Do you support the use of regional pilots to help tailor schemes to local circumstances?
We cannot find any reference within the Agricultural Champions recommendations that there should be regional pilots to help tailor inspections to local areas. However, SRUC support the regionalisation of support schemes particularly with regard to biodiversity and catchment level programmes on water quality, etc. All the pay by results approaches being trialled to date have primarily put a focus on a regional level and addressing targets and farmers at that scale. It seems clear that that approach actually works and hence in any pilot in Scotland there might not need to be a trial to see if regionalisation can be achieved – rather what ‘results’ should be prioritised. Within any such trial there will be a requirement to consider how to not only utilise farmers themselves in helping monitor and evaluate outcomes but also how inspections can assesses scheme progress and compliance with scheme rules. We suggest that this may need to be done by scheme specialists with onsite knowledge, rather than by general Scottish Government inspector specialist and conditions.

15. Do you have views on how the inspections regime could be made more efficient while retaining existing public benefits?

Do you have views on how the inspections regime could be made more efficient while retaining existing public benefits?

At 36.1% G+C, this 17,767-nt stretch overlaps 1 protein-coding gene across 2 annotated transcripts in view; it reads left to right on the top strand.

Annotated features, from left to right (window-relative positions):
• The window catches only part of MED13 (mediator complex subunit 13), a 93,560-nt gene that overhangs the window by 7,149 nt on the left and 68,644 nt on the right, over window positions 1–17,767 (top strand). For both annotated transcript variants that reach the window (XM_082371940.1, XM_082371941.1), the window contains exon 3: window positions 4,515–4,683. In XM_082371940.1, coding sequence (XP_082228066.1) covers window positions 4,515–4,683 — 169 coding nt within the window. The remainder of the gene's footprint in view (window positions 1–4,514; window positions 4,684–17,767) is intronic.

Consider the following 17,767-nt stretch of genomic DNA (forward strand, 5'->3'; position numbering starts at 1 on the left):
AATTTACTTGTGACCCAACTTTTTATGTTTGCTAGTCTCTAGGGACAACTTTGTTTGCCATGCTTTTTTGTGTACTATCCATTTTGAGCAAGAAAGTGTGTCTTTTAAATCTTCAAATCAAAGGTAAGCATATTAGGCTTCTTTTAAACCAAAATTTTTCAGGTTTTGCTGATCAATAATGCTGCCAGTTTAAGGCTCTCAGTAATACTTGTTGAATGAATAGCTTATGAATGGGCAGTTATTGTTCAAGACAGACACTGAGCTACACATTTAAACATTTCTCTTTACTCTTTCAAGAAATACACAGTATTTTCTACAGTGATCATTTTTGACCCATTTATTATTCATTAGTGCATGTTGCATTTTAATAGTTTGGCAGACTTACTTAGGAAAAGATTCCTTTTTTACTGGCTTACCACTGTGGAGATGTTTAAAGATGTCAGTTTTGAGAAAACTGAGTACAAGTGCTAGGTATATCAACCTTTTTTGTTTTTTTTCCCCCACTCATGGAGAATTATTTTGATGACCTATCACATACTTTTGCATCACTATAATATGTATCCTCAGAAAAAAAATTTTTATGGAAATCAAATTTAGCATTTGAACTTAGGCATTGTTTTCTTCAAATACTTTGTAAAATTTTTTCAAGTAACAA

The Agriculture Champions correctly identified the rational for audit inspection, something that will remain post-Brexit with the role of EU auditors more than likely being undertaken by the National Audit office and Audit Scotland: “Where public money is being spent there will always be a need for audit and inspections.” However, removal of EU rules regarding inspection frequency, selection and focus post-Brexit means there is an opportunity to create a more efficient and sympathetic regulatory system that: (a) ensures the value for money from the public purse; (b) ensures scheme outcomes and rules are adhered to; (c) has penalties commensurate with the risks to human health, animal health and welfare or the environment from a breach, (d) provides a minimum notification period for inspection and; (e) provides a window of opportunity for rectification of minor breaches. One of the challenges identified in Brian Pack’s Doing Better Review was the timing of different inspections regimes – driven by EU timelines and the farming calendar. We acknowledge that there have been considerable improvements from the integrated inspection approach (joint visits, cross departmental inspections, reduced data burdens on claimants, etc.) and the co-location of services, initiated by SEARS in 2007. Whilst this has reduced the overall number of inspections of land managers, we still do not know how it has affected the overall regulatory burden on land managers (i.e. how has the total and average number of hours per inspection changed over time?). As we withdraw from EU governance of schemes it may be worthwhile reviewing application and inspection windows to assess if there are any efficiencies that could be gained. Additionally, Brian Pack’s Final Recommendation’s 24 and 46 relate to opportunities to minimise the administrative burden, and farmer stress and penalties associated with rectifiable minor breaches that may be avoided if farmers were afforded a limited period of prior notification of inspection (e.g. such as businesses are afforded by HMRC for CAT inspection purposes). We recommend that the Scottish Government revisit these recommendations as we withdraw from the EU as the rationale for rejecting these recommendations was on the basis of EU rules. The Scottish Government, in their response to Pack’s recommendations, agreed to try and engender a more flexible EU approach to these rules and since we are now withdrawing from EU influence there is an opportunity to revisit these (and other opportunities and recommendations where the Scottish Government identified EU barriers to adopting recommendations in part, or in full). There should be an ongoing review of how greater use of new technology, such as drones, can reduce physical inspection burdens and create staff efficiencies (whilst also capturing data). As highlighted in Q4 this, however, should not be at the expense of physical inspection and clarity should be sought from the recipient in any instances that such technology identifies apparent errors.